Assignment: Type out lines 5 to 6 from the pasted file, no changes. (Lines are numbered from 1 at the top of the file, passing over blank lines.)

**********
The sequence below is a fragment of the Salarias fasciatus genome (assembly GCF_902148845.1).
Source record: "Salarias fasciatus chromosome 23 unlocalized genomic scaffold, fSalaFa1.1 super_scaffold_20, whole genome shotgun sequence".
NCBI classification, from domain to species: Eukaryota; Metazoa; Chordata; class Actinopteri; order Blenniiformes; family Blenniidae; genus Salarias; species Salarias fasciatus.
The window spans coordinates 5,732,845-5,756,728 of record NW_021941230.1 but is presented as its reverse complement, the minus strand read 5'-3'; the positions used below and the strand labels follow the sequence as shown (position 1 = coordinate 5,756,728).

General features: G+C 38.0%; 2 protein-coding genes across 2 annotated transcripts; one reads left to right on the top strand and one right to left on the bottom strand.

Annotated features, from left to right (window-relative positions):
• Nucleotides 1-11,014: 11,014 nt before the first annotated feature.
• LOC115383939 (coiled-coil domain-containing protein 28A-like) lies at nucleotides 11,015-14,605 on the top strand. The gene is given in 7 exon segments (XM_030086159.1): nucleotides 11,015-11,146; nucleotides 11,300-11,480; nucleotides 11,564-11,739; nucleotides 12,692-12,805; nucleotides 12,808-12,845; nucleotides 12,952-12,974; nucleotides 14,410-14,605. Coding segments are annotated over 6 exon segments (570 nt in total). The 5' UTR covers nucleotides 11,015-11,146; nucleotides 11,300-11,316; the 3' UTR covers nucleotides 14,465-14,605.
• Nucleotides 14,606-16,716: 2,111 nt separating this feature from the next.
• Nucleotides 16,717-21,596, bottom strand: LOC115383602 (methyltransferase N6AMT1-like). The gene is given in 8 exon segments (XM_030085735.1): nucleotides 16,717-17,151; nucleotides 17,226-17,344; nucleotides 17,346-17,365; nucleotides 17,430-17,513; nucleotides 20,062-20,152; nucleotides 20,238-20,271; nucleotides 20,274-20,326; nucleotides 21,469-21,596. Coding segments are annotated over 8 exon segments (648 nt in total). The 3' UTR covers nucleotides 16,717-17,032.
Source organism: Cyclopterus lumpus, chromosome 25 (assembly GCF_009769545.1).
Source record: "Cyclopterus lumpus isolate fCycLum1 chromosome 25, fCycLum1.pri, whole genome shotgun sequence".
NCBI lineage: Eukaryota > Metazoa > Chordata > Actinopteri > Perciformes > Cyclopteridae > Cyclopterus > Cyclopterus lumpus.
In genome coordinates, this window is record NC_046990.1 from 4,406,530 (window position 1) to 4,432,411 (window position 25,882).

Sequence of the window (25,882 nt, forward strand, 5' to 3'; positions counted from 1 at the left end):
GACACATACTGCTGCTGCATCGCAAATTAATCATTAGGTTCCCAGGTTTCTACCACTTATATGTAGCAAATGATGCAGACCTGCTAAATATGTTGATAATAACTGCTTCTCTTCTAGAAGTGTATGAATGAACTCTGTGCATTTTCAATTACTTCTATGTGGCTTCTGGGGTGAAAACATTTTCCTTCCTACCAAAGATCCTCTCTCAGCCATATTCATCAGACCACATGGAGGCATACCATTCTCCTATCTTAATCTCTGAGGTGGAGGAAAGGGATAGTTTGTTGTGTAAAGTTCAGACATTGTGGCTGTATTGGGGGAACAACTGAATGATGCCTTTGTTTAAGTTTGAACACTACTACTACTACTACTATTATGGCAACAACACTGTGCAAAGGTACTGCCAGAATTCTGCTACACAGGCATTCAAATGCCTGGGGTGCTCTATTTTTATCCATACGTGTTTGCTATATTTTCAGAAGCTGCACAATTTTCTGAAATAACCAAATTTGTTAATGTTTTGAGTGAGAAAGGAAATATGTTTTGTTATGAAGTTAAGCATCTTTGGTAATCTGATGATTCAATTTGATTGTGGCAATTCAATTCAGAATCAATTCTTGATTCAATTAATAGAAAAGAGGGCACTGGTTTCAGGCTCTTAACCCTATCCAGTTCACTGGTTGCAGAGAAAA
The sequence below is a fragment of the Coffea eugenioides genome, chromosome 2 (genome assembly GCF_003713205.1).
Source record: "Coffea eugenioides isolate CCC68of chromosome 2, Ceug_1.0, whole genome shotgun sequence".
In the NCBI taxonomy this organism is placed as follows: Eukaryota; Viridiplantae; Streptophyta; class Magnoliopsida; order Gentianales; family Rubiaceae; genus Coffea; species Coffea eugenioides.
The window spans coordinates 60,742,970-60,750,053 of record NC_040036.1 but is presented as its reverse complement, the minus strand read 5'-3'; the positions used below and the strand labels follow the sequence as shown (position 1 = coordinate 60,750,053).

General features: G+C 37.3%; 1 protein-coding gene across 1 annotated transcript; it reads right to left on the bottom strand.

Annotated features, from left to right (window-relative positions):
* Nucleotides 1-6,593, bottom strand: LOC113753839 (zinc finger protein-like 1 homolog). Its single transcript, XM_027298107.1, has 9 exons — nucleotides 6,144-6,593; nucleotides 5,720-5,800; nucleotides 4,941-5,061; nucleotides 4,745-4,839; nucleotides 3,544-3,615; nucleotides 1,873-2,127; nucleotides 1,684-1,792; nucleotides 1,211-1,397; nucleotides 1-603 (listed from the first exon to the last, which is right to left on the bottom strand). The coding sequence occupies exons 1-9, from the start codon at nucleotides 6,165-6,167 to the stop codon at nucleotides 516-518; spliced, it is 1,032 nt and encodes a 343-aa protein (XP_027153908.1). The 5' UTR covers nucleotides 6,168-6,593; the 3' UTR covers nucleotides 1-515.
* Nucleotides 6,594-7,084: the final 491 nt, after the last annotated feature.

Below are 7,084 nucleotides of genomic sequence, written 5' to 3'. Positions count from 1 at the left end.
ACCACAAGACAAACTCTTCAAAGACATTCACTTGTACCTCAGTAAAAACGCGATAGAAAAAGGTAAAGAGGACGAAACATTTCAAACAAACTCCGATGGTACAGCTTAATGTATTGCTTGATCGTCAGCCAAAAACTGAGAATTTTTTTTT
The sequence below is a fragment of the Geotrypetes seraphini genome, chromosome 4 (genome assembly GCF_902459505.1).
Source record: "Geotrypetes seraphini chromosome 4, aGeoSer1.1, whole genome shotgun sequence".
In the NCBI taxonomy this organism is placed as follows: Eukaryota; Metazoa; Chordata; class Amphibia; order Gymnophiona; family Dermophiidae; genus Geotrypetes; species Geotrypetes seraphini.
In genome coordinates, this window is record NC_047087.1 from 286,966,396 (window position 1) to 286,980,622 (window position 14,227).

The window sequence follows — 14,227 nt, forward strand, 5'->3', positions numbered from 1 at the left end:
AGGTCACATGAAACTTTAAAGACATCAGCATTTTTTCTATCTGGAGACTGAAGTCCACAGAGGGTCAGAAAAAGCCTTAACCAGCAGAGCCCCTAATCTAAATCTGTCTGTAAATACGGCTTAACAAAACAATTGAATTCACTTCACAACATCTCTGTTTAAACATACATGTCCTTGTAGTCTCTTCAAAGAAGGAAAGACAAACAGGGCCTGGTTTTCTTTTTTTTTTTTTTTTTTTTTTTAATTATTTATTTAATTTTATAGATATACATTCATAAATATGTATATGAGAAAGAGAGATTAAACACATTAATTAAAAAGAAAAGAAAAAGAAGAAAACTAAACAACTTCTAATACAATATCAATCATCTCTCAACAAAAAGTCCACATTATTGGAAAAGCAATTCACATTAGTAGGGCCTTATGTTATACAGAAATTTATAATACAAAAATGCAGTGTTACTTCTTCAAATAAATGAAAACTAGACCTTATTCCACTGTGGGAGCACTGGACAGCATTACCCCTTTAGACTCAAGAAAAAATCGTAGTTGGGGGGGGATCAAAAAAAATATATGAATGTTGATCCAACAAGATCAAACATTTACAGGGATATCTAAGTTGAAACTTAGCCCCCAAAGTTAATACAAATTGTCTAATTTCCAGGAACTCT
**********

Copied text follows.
General features: G+C 38.0%; 2 protein-coding genes across 2 annotated transcripts; one reads left to right on the top strand and one right to left on the bottom strand.

Annotated features, from left to right (window-relative positions):